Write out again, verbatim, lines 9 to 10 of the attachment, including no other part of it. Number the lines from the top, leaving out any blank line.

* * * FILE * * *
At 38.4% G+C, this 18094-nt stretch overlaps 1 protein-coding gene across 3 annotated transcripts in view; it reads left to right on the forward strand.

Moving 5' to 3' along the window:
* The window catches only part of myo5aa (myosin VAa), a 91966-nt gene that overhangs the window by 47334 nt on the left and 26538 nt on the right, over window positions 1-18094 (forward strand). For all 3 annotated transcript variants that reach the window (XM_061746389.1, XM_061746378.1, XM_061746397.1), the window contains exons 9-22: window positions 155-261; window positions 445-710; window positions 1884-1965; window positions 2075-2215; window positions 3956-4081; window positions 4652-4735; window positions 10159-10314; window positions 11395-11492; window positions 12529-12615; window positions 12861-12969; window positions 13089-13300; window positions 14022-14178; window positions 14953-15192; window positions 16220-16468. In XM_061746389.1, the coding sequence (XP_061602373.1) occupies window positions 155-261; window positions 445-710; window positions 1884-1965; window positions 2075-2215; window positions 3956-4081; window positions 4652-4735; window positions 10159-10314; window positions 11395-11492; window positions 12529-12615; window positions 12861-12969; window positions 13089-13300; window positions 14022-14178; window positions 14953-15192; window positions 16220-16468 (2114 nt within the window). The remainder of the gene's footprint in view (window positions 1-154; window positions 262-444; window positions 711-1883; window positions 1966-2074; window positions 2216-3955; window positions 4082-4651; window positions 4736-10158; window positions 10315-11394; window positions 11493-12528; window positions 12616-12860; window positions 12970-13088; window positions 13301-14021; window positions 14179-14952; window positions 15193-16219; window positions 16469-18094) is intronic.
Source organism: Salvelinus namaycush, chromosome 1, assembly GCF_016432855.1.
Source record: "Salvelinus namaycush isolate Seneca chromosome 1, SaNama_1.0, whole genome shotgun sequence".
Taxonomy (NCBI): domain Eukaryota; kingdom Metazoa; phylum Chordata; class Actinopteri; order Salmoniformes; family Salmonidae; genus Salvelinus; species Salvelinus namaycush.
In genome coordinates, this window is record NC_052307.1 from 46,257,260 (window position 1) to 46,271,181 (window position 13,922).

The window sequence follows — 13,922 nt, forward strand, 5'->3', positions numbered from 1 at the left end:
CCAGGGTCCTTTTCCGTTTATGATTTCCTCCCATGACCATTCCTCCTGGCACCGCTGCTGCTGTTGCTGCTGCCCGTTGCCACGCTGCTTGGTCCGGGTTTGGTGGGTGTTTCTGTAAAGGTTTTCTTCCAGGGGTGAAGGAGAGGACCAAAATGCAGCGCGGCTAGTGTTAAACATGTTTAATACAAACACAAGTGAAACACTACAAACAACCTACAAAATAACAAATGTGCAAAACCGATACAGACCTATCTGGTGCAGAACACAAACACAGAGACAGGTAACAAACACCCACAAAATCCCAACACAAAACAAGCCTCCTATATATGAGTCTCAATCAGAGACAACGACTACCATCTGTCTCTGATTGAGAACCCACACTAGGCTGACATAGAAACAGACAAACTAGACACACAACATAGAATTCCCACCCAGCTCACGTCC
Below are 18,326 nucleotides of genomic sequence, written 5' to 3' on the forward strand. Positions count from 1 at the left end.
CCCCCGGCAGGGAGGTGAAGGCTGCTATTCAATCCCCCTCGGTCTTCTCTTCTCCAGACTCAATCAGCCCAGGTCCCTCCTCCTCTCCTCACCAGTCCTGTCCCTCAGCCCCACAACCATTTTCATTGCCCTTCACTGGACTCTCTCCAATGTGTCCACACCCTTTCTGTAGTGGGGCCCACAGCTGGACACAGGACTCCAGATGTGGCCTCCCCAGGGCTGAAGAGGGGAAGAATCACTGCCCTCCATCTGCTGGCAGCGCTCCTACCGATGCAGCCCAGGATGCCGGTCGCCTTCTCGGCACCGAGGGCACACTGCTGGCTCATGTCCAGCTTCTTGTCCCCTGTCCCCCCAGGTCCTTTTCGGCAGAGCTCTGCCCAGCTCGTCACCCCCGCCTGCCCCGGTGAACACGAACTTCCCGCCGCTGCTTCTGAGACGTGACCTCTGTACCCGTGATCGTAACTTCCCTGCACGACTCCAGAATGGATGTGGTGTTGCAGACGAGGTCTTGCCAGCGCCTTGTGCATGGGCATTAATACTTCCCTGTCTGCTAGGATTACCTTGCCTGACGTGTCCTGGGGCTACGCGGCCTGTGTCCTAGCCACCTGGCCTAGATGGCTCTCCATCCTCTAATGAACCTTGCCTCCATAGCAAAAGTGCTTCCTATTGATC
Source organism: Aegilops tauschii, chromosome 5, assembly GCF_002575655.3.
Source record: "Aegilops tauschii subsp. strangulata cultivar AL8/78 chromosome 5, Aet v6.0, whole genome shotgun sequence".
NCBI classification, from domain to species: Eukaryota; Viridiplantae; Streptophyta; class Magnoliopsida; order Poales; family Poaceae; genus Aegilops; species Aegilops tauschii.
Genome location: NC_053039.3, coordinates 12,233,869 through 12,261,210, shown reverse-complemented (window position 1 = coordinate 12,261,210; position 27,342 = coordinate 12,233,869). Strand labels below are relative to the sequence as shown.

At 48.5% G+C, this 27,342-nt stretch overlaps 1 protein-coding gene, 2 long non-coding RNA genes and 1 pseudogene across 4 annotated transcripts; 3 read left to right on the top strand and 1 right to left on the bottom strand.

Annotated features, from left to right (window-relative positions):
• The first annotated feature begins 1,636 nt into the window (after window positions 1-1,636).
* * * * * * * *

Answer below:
CCAGGGTCCTTTTCCGTTTATGATTTCCTCCCATGACCATTCCTCCTGGCACCGCTGCTGCTGTTGCTGCTGCCCGTTGCCACGCTGCTTGGTCCGGGTTTGGTGGGTGTTTCTGTAAAGGTTTTCTTCCAGGGGTGAAGGAGAGGACCAAAATGCAGCGCGGCTAGTGTTAAACATGTTTAATACAAACACAAGTGAAACACTACAAACAACCTACAAAATAACAAATGTGCAAAACCGATACAGACCTATCTGGTGCAGAACACAAACACAGAGACAGGTAACAAACACCCACAAAATCCCAACACAAAACAAGCCTCCTATATATGAGTCTCAATCAGAGACAACGACTACCATCTGTCTCTGATTGAGAACCCACACTAGGCTGACATAGAAACAGACAAACTAGACACACAACATAGAATTCCCACCCAGCTCACGTCC
Below are 18,326 nucleotides of genomic sequence, written 5' to 3' on the forward strand. Positions count from 1 at the left end.